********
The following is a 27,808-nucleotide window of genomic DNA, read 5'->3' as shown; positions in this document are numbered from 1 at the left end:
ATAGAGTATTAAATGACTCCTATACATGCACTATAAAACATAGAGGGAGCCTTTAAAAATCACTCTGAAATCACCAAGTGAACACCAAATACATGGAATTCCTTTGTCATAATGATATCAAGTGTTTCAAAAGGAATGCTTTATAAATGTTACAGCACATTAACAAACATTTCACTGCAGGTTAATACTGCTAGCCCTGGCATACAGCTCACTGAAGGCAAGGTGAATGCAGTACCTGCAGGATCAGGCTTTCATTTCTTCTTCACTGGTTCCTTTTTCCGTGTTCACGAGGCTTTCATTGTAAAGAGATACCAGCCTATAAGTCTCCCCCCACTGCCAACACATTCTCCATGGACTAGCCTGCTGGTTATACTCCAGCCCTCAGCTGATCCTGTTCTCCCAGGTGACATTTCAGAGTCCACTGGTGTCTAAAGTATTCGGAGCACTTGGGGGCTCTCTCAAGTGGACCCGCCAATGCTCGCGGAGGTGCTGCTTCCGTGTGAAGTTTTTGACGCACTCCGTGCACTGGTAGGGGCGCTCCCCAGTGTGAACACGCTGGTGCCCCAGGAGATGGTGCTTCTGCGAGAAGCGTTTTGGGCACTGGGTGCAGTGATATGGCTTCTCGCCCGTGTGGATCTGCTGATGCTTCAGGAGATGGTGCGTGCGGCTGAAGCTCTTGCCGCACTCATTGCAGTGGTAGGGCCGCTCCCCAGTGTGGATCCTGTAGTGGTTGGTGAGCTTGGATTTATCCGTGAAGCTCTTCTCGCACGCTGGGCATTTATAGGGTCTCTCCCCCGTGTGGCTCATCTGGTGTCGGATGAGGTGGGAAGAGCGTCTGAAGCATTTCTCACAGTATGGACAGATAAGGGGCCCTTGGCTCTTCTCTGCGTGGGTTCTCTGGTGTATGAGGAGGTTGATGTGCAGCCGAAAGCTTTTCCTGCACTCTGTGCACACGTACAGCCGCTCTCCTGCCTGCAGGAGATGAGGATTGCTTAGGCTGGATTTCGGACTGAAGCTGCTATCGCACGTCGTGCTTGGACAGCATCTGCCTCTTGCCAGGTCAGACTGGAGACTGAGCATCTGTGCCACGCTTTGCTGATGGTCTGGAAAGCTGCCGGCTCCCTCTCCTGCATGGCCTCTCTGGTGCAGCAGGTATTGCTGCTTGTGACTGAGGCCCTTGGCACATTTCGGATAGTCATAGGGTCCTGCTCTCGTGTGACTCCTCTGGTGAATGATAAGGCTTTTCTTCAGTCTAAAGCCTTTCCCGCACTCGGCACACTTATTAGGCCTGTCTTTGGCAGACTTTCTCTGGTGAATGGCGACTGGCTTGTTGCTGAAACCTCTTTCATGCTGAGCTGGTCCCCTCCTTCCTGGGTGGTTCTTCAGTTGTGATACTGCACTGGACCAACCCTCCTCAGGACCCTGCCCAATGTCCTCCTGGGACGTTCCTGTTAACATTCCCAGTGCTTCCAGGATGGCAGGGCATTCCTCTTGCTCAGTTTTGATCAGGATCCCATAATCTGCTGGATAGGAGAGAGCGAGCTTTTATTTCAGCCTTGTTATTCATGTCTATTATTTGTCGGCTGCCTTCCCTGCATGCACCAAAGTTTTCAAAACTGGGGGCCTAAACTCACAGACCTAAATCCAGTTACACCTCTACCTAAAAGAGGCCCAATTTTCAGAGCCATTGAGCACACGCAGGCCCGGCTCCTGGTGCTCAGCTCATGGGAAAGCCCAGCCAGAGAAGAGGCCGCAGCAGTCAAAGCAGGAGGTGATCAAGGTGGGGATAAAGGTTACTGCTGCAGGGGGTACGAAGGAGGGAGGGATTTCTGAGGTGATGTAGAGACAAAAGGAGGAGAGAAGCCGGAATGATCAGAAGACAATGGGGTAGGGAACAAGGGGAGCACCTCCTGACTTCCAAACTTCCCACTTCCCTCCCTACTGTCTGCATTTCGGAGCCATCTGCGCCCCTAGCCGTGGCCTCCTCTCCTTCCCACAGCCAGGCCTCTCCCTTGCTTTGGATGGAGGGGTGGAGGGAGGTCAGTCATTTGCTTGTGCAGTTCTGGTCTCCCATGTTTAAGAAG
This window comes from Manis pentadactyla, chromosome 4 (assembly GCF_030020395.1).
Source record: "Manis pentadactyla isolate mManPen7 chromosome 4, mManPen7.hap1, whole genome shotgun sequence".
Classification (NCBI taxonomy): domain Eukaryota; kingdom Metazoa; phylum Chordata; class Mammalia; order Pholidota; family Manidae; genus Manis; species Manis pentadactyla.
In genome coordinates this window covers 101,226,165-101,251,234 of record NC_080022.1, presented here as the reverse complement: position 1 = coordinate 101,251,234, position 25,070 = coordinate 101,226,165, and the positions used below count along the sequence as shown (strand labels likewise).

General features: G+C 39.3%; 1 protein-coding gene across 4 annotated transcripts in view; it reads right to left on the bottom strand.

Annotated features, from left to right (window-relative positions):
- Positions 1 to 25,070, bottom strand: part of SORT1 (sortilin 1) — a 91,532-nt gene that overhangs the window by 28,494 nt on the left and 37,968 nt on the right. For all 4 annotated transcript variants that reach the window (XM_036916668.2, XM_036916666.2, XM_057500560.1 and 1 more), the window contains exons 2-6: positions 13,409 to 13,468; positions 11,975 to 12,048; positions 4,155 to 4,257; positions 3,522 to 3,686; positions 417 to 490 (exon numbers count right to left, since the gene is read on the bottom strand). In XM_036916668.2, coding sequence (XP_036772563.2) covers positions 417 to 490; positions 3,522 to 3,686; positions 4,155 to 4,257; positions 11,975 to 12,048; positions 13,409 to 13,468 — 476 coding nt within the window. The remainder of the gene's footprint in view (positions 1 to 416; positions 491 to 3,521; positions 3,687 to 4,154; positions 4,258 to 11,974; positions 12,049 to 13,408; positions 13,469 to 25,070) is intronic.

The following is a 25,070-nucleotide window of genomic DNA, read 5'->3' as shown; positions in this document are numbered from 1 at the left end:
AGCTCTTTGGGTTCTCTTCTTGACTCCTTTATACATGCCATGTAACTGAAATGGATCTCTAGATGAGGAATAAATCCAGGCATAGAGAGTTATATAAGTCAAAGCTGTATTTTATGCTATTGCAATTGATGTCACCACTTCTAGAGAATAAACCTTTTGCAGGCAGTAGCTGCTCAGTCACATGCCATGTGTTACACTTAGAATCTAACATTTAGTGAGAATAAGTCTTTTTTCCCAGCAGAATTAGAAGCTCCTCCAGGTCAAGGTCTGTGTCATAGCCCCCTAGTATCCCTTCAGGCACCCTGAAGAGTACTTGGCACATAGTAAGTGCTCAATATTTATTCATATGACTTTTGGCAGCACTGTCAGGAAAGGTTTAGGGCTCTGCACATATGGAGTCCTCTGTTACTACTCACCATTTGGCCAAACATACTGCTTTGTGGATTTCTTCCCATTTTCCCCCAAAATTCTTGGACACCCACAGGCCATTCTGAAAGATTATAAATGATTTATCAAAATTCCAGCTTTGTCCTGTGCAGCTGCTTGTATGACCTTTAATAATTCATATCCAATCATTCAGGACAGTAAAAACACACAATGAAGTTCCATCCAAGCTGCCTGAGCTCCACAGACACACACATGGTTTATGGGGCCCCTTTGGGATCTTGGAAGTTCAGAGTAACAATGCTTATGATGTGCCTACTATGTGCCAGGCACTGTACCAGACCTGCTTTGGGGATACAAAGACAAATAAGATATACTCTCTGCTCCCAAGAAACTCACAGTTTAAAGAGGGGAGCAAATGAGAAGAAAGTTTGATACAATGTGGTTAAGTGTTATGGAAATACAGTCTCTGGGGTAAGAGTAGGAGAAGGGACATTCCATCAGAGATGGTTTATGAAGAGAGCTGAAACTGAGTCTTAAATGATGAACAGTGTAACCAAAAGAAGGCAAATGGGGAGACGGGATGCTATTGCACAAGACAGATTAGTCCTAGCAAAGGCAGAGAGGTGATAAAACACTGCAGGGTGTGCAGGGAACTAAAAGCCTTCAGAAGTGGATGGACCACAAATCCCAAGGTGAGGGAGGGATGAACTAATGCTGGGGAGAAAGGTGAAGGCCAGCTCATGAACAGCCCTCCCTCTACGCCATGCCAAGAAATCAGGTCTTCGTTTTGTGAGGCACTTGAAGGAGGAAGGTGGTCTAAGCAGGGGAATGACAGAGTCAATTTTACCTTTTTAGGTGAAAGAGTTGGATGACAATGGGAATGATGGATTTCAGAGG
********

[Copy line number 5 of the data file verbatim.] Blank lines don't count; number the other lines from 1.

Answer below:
Classification (NCBI taxonomy): domain Eukaryota; kingdom Metazoa; phylum Chordata; class Mammalia; order Pholidota; family Manidae; genus Manis; species Manis pentadactyla.